Getting Online with Teens.

Everyone is online nowadays.  It’s very rare to find someone who isn’t connected to the world through some type of social media (email, text, facebook, twitter, skype, etc.).  No more is this truer than within this current generation.  It’s crazy.

My wife and I were talking the other night about how our kids (8, 6, and 4 months) won’t know what life is like without the internet, cell phones, gaming, wireless networks, and on-demand TV (though we don’t have cable or satellite … nor the “farmer 5”).  The world, as they know it, is wireless – it has always been this way and it will always be this way.

Such is this generation.

However, not everything that technology has brought forth is beneficial.  For as many positives there are concerning the advancement of technology, there are fair amounts – dare I say equal amounts – of trouble caused by technology.  Online predators lurk behind fake profile pages, pornography rapes the mind and eyes of young 10-13 year-olds, people are sold as slaves via shopping-networks, and students are bullied through vicious facebook and twitter statues.  Though technology has made life “cool”, it has also made it quite “cruel.”

The question, then, is how do we – who are youth workers, parents, teachers, etc – make sure we are helping those younger than us to steer clear of the dangers of the web while embracing a radically evolving future of technology genius?


  • Most teens are like ninja’s online: they wipe away the evidence of where they’ve been and what they’re getting into.  Be it clearing web browsers, text messages, facebook posts/messages, or signing up for secret email addresses and facebook accounts, teens regularly move about the net incognito.
  • Two hours and twenty-minutes: is the average amount of time a typical teenager spends online during the day.
  • 54 percent: of teens on social networks do not personally know the people they’ve “friended.”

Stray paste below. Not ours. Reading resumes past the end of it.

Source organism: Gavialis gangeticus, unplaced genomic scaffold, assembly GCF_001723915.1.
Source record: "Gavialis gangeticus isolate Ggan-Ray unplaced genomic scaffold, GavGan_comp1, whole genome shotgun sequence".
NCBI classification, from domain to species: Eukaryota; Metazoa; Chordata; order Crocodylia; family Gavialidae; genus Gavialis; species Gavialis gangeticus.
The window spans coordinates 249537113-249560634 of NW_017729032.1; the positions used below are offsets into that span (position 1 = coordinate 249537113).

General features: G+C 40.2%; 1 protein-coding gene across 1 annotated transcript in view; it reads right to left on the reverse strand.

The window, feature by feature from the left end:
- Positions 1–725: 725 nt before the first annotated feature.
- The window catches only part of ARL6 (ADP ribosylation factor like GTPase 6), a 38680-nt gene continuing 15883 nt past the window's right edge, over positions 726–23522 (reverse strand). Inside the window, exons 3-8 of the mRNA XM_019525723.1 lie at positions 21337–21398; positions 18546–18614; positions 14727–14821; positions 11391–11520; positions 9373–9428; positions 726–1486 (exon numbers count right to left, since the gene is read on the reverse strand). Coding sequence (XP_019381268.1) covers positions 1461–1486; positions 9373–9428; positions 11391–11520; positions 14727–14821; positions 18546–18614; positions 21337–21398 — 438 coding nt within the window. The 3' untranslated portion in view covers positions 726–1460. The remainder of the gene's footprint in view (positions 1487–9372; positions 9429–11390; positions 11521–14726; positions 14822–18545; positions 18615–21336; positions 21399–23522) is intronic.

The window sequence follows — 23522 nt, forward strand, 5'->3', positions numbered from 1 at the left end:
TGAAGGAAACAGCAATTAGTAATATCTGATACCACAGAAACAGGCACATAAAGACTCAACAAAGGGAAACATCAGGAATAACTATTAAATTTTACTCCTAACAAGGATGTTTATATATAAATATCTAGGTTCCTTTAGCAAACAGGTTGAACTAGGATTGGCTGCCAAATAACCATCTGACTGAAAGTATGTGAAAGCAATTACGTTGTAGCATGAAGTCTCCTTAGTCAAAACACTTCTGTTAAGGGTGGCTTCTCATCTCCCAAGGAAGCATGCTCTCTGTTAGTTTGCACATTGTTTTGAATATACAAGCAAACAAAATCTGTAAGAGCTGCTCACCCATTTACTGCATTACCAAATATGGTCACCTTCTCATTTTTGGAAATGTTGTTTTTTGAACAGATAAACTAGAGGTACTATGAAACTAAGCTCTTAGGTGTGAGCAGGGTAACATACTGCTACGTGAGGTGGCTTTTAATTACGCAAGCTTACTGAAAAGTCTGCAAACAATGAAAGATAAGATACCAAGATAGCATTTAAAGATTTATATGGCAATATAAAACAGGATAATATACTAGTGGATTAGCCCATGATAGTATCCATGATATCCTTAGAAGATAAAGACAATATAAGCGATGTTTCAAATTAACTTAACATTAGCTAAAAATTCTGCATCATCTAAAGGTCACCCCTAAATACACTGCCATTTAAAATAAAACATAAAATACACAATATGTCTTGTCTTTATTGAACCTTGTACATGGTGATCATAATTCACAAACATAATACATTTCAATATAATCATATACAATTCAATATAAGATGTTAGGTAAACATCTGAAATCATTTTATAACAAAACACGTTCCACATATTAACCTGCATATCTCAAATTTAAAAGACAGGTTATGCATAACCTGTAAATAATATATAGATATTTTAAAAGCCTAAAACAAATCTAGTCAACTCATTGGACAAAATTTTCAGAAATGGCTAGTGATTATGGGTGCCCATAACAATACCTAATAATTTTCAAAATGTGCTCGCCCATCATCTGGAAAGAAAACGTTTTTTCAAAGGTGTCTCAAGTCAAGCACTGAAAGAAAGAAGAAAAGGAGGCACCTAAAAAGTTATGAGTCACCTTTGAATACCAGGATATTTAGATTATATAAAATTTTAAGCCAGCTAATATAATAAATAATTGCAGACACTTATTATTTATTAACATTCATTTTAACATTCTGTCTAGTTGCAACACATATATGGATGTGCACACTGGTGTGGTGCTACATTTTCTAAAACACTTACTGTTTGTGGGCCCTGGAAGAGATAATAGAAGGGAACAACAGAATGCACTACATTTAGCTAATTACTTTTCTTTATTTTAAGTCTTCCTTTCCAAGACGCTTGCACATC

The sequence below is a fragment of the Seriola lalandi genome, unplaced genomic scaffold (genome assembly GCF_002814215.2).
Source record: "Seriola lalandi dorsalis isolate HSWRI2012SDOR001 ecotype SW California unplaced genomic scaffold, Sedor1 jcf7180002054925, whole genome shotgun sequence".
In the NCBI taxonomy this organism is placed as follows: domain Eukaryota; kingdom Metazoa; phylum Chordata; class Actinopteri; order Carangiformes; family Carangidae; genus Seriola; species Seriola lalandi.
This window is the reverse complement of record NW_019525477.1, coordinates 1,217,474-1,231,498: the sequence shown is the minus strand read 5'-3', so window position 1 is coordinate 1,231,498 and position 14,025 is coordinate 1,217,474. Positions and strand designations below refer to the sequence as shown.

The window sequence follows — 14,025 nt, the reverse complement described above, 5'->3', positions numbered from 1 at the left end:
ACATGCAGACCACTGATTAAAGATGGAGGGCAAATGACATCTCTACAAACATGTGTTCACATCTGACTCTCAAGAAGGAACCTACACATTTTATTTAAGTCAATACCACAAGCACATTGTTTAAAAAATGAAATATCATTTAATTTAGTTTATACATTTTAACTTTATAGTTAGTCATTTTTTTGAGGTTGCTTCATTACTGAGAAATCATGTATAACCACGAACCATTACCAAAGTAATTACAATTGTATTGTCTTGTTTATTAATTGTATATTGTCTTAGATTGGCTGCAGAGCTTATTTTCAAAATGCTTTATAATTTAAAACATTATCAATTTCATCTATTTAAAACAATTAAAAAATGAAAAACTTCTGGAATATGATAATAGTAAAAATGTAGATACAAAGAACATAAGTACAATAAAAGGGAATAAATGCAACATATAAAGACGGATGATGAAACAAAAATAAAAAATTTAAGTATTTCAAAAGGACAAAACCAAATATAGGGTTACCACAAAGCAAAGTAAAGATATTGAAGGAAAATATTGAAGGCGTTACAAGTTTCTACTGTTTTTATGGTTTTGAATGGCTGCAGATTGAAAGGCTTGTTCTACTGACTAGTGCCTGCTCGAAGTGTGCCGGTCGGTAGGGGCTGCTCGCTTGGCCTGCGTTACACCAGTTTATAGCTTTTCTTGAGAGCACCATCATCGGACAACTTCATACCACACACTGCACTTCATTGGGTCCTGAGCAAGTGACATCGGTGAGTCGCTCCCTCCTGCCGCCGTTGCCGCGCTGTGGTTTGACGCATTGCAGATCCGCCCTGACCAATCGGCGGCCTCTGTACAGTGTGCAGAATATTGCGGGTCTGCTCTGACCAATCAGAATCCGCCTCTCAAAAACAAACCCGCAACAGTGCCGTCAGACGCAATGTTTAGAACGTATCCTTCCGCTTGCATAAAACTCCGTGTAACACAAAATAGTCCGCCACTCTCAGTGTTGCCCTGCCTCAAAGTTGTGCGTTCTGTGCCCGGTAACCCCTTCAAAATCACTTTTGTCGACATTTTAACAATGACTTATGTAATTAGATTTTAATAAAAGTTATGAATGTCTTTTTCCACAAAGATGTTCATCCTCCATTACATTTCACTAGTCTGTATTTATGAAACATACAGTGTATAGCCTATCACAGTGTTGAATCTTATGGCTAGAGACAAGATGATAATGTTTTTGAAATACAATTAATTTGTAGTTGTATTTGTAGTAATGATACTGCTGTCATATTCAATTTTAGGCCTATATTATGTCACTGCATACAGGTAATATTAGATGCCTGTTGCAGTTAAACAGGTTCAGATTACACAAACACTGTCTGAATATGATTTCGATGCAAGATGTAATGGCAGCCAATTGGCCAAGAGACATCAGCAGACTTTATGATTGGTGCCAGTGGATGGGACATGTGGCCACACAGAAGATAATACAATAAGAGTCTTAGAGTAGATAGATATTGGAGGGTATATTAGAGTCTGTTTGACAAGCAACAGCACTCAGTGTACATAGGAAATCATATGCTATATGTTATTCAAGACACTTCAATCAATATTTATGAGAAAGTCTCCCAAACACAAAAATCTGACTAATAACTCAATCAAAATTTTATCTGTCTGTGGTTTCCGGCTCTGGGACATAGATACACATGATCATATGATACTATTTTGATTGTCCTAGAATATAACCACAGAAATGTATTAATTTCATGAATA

• Facebook isn’t everything, but it’s still “the thing”: It’s true that many students are starting to find facebook boring, however, they still check-in to the Social Kingdom daily – they just don’t stay as long as they used to.  So what are maturing teens and young adults doing?  Blogging, chatting, and downloading media.


Here are some helpful tips for parents (and youth workers) to start implementing in regards to teens and their online usage.  These tips come from a “Youth Worker Journal” article, written by Kelly Soifer, called “Teens, Texts and Tweets: Helping Youth Workers and Parents Understand and Address Technology.”

  • Keep computers in common areas, and stay there yourself.
  • Allow online access as a limited reward, not an uncontrolled entitlement.
  • Consistently monitor what your kids are doing and saying online. If you don’t know how to do that, find out now!

For a detailed explanation of each tip, follow the link to the article.


Here are {3} blog posts that give great insight and suggestions to parents about Facebook and Teens:

:: Get a FREE e-book for parents about Facebook ::


4 responses to “Getting Online with Teens.

  1. Pingback: Technology vs. Relationships « Raising A Generation·

  2. Pingback: Facebook Etiquette « Raising A Generation·

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